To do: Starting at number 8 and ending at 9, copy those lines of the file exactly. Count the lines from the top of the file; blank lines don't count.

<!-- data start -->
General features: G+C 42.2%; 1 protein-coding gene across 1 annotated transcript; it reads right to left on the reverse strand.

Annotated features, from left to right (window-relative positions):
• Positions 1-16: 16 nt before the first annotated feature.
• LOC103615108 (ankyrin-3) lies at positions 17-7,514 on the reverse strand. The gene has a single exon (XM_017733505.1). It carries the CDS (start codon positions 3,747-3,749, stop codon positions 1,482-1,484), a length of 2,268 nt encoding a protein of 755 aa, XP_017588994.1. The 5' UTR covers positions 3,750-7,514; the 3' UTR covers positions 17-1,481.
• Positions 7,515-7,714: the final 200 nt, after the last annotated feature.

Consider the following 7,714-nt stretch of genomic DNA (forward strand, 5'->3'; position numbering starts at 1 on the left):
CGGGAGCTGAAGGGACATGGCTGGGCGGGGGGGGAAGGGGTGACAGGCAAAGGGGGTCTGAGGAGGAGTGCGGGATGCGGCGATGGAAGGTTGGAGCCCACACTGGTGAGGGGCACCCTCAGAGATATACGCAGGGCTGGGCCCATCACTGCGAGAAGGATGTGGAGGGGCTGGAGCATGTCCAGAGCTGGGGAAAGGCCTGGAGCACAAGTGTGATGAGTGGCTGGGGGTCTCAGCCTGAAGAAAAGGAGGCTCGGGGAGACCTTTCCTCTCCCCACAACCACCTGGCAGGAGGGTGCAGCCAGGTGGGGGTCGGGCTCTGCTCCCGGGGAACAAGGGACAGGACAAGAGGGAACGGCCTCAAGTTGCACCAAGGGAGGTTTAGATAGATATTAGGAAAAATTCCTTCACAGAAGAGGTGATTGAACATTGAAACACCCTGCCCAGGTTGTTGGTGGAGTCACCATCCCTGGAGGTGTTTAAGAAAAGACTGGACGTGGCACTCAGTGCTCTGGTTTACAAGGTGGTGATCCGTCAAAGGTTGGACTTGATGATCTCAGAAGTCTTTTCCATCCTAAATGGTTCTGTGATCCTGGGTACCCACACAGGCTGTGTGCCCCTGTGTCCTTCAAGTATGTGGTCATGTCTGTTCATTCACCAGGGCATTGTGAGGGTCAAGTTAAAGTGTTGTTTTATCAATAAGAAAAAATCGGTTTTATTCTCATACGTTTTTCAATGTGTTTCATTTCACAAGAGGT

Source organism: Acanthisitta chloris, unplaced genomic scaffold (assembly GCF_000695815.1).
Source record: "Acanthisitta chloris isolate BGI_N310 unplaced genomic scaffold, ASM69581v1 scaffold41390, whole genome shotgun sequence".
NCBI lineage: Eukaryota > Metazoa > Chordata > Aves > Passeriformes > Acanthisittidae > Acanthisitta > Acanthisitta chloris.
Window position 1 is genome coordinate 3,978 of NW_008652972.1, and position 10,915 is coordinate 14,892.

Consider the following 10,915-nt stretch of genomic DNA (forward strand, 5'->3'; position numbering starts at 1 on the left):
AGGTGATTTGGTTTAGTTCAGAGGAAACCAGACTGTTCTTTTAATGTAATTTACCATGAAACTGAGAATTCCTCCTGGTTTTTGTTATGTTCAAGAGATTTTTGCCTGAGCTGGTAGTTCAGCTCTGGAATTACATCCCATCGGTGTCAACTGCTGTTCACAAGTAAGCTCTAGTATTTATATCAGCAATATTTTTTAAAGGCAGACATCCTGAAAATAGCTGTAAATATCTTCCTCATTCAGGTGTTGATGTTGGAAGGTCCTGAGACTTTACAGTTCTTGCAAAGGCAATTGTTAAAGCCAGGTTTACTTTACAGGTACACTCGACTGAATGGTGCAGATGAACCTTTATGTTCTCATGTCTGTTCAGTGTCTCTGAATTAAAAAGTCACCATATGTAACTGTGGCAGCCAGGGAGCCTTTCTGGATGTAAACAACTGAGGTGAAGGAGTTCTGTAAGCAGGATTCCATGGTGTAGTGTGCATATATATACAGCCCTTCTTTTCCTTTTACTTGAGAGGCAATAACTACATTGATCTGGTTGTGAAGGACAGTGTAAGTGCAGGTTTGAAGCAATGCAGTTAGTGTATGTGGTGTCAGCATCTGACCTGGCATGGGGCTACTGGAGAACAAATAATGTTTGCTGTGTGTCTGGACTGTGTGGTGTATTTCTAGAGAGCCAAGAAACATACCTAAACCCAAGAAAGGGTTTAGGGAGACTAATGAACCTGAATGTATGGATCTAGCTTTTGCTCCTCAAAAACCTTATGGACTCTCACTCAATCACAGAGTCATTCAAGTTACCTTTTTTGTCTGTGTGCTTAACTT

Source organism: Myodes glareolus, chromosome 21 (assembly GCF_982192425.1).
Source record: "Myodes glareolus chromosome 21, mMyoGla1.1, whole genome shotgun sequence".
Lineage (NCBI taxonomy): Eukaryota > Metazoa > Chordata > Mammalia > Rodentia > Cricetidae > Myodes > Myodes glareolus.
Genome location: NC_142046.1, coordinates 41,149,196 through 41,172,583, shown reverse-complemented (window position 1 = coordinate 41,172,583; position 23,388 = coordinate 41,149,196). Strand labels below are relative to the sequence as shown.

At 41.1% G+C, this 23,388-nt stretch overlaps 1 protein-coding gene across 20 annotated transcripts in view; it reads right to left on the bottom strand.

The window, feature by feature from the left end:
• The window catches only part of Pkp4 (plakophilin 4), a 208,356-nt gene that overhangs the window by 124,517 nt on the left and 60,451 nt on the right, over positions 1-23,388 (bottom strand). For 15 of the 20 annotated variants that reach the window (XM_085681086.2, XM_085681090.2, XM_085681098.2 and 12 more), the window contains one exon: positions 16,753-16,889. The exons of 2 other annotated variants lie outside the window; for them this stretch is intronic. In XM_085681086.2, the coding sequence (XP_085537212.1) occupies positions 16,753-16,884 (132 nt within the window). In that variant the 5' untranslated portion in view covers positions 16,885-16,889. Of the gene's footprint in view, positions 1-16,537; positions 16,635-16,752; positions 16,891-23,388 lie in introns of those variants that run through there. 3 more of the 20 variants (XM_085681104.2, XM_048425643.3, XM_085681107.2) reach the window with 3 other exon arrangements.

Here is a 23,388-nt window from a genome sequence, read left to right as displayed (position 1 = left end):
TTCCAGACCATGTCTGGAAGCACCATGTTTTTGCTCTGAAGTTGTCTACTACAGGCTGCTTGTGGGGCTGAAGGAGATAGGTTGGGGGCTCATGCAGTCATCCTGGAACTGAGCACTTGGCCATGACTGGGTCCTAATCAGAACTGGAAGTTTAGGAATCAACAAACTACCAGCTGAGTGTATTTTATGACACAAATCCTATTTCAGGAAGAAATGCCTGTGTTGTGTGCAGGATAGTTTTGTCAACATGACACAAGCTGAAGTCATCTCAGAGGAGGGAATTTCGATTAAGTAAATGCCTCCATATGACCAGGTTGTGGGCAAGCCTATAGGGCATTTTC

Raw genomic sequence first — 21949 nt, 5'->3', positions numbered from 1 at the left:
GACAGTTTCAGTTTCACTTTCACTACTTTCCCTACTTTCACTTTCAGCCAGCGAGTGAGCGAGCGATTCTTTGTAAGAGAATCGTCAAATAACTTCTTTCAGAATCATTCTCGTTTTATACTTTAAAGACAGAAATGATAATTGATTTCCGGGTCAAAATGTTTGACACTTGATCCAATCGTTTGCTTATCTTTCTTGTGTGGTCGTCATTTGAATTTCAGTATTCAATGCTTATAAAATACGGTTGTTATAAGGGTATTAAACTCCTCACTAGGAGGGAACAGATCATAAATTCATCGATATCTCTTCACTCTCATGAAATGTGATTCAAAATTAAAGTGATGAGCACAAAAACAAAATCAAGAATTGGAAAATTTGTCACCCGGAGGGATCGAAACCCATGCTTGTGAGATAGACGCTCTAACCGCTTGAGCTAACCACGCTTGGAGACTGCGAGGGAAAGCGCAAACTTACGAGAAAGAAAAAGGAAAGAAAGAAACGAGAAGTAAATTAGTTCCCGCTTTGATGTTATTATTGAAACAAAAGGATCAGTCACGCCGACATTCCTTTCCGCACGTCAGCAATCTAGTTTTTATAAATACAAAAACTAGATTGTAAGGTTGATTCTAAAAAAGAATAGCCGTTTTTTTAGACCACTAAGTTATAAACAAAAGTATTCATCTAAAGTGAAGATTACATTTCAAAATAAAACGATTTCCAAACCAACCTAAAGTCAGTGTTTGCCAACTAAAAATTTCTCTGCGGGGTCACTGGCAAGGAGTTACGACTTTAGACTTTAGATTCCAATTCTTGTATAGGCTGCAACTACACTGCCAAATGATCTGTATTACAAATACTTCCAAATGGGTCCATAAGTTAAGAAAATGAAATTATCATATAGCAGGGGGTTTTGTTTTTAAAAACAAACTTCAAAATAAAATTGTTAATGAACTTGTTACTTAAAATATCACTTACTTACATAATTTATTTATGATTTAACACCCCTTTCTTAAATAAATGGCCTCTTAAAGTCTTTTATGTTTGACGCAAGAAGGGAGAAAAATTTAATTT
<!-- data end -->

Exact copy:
Source organism: Acanthisitta chloris, unplaced genomic scaffold (assembly GCF_000695815.1).
Source record: "Acanthisitta chloris isolate BGI_N310 unplaced genomic scaffold, ASM69581v1 scaffold41390, whole genome shotgun sequence".